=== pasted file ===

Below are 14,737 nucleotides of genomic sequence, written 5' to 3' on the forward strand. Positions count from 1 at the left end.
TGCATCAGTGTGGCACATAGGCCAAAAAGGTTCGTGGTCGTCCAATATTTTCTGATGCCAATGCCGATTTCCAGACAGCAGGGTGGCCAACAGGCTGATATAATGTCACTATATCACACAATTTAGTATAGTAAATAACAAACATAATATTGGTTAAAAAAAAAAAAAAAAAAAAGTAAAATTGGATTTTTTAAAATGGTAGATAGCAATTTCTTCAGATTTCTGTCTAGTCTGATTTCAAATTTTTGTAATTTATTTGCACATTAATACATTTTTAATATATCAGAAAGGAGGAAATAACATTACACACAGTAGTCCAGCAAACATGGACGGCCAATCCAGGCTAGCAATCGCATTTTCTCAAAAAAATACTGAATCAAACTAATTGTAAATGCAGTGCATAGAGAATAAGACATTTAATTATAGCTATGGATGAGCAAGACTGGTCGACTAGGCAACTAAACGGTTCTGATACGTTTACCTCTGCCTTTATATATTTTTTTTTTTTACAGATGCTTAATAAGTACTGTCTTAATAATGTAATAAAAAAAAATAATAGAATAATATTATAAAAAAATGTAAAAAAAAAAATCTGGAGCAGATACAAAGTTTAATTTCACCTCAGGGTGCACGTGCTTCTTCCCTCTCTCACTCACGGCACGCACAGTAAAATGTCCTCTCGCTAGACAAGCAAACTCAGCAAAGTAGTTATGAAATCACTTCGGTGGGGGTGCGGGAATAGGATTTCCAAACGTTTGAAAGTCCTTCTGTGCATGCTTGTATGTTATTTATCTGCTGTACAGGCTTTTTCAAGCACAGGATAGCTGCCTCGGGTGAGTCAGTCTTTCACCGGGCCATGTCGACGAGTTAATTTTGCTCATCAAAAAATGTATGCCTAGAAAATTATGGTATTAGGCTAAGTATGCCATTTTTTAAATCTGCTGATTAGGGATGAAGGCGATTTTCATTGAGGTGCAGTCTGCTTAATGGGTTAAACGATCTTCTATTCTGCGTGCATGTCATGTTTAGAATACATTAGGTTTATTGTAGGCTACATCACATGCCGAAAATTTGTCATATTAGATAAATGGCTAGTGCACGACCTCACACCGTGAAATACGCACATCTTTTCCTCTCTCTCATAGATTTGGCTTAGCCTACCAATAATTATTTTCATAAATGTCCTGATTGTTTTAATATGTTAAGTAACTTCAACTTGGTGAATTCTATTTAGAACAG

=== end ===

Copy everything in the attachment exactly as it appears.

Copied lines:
Below are 14,737 nucleotides of genomic sequence, written 5' to 3' on the forward strand. Positions count from 1 at the left end.
TGCATCAGTGTGGCACATAGGCCAAAAAGGTTCGTGGTCGTCCAATATTTTCTGATGCCAATGCCGATTTCCAGACAGCAGGGTGGCCAACAGGCTGATATAATGTCACTATATCACACAATTTAGTATAGTAAATAACAAACATAATATTGGTTAAAAAAAAAAAAAAAAAAAAGTAAAATTGGATTTTTTAAAATGGTAGATAGCAATTTCTTCAGATTTCTGTCTAGTCTGATTTCAAATTTTTGTAATTTATTTGCACATTAATACATTTTTAATATATCAGAAAGGAGGAAATAACATTACACACAGTAGTCCAGCAAACATGGACGGCCAATCCAGGCTAGCAATCGCATTTTCTCAAAAAAATACTGAATCAAACTAATTGTAAATGCAGTGCATAGAGAATAAGACATTTAATTATAGCTATGGATGAGCAAGACTGGTCGACTAGGCAACTAAACGGTTCTGATACGTTTACCTCTGCCTTTATATATTTTTTTTTTTTACAGATGCTTAATAAGTACTGTCTTAATAATGTAATAAAAAAAAATAATAGAATAATATTATAAAAAAATGTAAAAAAAAAAATCTGGAGCAGATACAAAGTTTAATTTCACCTCAGGGTGCACGTGCTTCTTCCCTCTCTCACTCACGGCACGCACAGTAAAATGTCCTCTCGCTAGACAAGCAAACTCAGCAAAGTAGTTATGAAATCACTTCGGTGGGGGTGCGGGAATAGGATTTCCAAACGTTTGAAAGTCCTTCTGTGCATGCTTGTATGTTATTTATCTGCTGTACAGGCTTTTTCAAGCACAGGATAGCTGCCTCGGGTGAGTCAGTCTTTCACCGGGCCATGTCGACGAGTTAATTTTGCTCATCAAAAAATGTATGCCTAGAAAATTATGGTATTAGGCTAAGTATGCCATTTTTTAAATCTGCTGATTAGGGATGAAGGCGATTTTCATTGAGGTGCAGTCTGCTTAATGGGTTAAACGATCTTCTATTCTGCGTGCATGTCATGTTTAGAATACATTAGGTTTATTGTAGGCTACATCACATGCCGAAAATTTGTCATATTAGATAAATGGCTAGTGCACGACCTCACACCGTGAAATACGCACATCTTTTCCTCTCTCTCATAGATTTGGCTTAGCCTACCAATAATTATTTTCATAAATGTCCTGATTGTTTTAATATGTTAAGTAACTTCAACTTGGTGAATTCTATTTAGAACAG